Pages

Friday, 28 October 2011

The Versatile Blogger

I'm very honoured to have been given the Versatile Blogger Award from Jack at Perking the Pansies blog.

Jack's blogs is one of my absolute favourites and if you are one of the few who haven't yet discovered his blog, take a look, you won't be disappointed.

There are conditions to receiving this award.  I have to tell you five quirky things about myself and then pass the award on to five more bloggers.

I'm not sure I'd ever be considered quirky but I'll have a go:

1.  Over the years I've tried every colour of the rainbow on my hair.  My natural colour I think is boring mousy..difficult to remember because it hasn't been natural since my teens.  When I was around 17 years old I tried to go dark after having bleached my hair and it turned green.  I actually quite liked it!

2.  I was a bit of a groupie in my teens.  Not in a bad way... I never slept around..but my friends and I followed a lot of the groups around to local venues, mostly before they were famous.  Groups like the Stones when they were the Rolling Stones, The Animals, Georgie Fame and the Blue Flames (you'd have to be of a certain age to remember these).   I once went ten pin bowling with a crowd of people including one of the Stones.

3. I own up to loving dogs more than people.  I'm not sure if that's quirky or even normal...but dogs are often much nicer than people.

4. I went to a grammar school at 11 years old, and I hated it.  Mostly because my parents couldn't afford the uniform and equipment so I always had secondhand.  My Dad retrieved my hockey stick from a dustbin.  It was splintered and had no grip so he cut up a bicycle tyre inner tube and used that....very resourceful of course but every time I used it my hands went black.

5. And following on from No. 4, I should have had a regulation black swimsuit for school but my Mum produced an old one of hers. It was far too big.  It had bones in the chest part (and I was flat-chested at the time) and these ended up almost on my shoulders.  But the worst part was the white piping down the front which had to be disguised...which Mum did with black marker pen.  Naturally when I entered the water the black ink came off and floated on top of the water.   I actually have loads of these grammar school nightmare stories...if I didn't have a sense of humour now, I could have been psychologically scarred for life.

And here are my five nominations for this award:

Nuts in May

Perpetually in Transit

Costa Rica Calling *

French Leave *

auntiegwensdiary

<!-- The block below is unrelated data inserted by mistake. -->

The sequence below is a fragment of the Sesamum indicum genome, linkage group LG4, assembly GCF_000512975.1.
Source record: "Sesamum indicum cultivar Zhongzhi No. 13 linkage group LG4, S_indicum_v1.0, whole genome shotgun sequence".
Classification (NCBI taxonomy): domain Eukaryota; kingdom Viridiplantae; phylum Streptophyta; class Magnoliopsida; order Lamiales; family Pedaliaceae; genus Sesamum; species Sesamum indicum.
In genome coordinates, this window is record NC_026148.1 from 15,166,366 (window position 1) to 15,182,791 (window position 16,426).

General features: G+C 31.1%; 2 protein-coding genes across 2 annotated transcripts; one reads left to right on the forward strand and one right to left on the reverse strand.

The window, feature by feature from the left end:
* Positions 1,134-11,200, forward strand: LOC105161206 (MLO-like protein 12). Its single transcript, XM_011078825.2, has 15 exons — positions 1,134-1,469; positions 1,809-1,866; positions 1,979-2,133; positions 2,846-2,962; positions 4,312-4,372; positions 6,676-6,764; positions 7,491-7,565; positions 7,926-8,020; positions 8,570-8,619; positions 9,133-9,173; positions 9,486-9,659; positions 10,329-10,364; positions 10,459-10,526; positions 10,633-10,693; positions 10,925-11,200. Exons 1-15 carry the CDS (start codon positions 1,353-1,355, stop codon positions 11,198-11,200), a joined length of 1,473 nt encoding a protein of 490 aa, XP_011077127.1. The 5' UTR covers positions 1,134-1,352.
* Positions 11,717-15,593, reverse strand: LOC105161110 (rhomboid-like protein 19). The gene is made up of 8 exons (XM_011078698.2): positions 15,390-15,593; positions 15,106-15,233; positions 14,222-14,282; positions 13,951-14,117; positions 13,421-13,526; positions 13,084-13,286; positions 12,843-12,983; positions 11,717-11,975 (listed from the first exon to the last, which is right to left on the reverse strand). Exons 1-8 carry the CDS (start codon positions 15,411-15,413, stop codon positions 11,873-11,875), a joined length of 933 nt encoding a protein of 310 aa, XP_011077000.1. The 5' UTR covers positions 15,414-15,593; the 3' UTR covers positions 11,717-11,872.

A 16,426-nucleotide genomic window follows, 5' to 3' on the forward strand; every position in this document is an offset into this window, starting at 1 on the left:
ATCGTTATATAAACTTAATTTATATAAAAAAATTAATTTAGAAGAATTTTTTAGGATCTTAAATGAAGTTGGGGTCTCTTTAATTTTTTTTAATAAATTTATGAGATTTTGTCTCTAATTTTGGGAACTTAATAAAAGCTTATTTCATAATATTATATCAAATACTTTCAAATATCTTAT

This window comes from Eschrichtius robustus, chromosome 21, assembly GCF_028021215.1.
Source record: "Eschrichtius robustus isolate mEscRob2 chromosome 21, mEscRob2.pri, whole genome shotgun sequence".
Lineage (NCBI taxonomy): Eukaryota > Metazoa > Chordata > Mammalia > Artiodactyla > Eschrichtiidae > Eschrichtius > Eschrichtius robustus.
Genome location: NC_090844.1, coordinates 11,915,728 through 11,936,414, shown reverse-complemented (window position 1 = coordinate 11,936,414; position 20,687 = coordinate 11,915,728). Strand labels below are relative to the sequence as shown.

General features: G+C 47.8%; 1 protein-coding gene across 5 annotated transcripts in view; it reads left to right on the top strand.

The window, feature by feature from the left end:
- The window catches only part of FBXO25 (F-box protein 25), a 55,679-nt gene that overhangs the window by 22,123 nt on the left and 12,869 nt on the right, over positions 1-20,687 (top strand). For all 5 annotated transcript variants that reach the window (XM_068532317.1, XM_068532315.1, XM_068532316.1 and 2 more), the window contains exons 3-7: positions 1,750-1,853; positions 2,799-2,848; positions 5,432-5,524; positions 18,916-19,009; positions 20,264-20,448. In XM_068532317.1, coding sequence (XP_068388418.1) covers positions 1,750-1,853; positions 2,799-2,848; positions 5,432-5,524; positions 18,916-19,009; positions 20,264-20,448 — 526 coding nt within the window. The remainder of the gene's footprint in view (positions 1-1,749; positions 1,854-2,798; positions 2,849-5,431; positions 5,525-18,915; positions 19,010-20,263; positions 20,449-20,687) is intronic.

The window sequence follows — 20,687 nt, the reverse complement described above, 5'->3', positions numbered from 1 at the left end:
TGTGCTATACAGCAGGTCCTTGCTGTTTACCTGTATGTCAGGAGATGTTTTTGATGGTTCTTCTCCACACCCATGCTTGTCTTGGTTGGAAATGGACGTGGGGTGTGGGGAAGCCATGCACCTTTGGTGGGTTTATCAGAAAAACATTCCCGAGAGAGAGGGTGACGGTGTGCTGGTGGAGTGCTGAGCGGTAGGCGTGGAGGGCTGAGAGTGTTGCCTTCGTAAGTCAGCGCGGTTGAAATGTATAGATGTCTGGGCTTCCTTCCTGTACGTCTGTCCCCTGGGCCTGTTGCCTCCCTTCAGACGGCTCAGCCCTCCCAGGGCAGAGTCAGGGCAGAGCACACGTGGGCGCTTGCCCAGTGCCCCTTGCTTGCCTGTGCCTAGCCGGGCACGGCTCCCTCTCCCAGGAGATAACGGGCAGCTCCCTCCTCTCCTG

*  These two blogs are by the same person...Flyintheweb, but they both deserve the award.  However Fly, I don't expect you to complete the task twice!  Unless you want to of course.

Thursday, 27 October 2011

Oops!

The wall around the front of the garden is now finished.  It looks really good.  The garden behind it is an absolute mess but it will be sorted over the coming days...hopefully.

Mr A has the dry-stone wall bug now and has decided to replace the chickenwire inside the garden with a wall.   We had put up the chickenwire to keep the dogs off part of the garden.   He has enough cement and stones to do the job.  He demolished part of a neighbours house which gave him more stones to use.  Oh don't worry...the neighbours weren't inhabiting it...it's been unused for years, crumbling slowly and frankly a bit dangerous so he has done them a favour.  They were delighted to have the job done for them at no expense...however Mr A being the big softy actually gave them 20 lira and said thankyou for the stones!

We needed another tractor load of sand to go with the cement so Mr A arranged for this to be delivered yesterday.  Unfortunately it was dark when it arrived.  I remained in the house with the dogs and listened.  There was an awful lot of scraping and crunching and similar noises going on outside...and a considerable amount of shouting between Mr A and the tractor driver.  I didn't dare look.  I waited until the tractor had left.

The tractor had managed to uproot half of the large fig tree, knocked off branches from the smaller fig tree,  crush the chickenwire fence, and totally demolish the wooden fence  and gate that Mr A had built last year to cut off another part of the garden.

And so the amount of work still to be done increases by the day.

Monday, 24 October 2011

Turkey's Earthquake: Social Media to the Rescue (an article by Pelin Turgut)

I wanted to share with you a brilliant article about responses to the Van earthquake.

It is written by TIME's Turkey correspondent Pelin Turgut. (Pelin is the daughter of my blogging friend Claudia at A Seasonal Cook in Turkey

.........................................................

Turkey's Earthquake: Social Media to the Rescue


"The last devastating earthquake Turkey experienced was in 1999, back when it was still largely an analogue world, email was in its infancy and Mark Zuckerberg was just another high school dreamer. As a reporter I had to lug a satellite phone around to dictate bleak daily missives from disaster-stricken western Turkey (20,000 people had died, entire avenues were wiped out) because there was no other means of communication. Official relief took days to arrive. And when it did, it was often inadequate and poorly planned.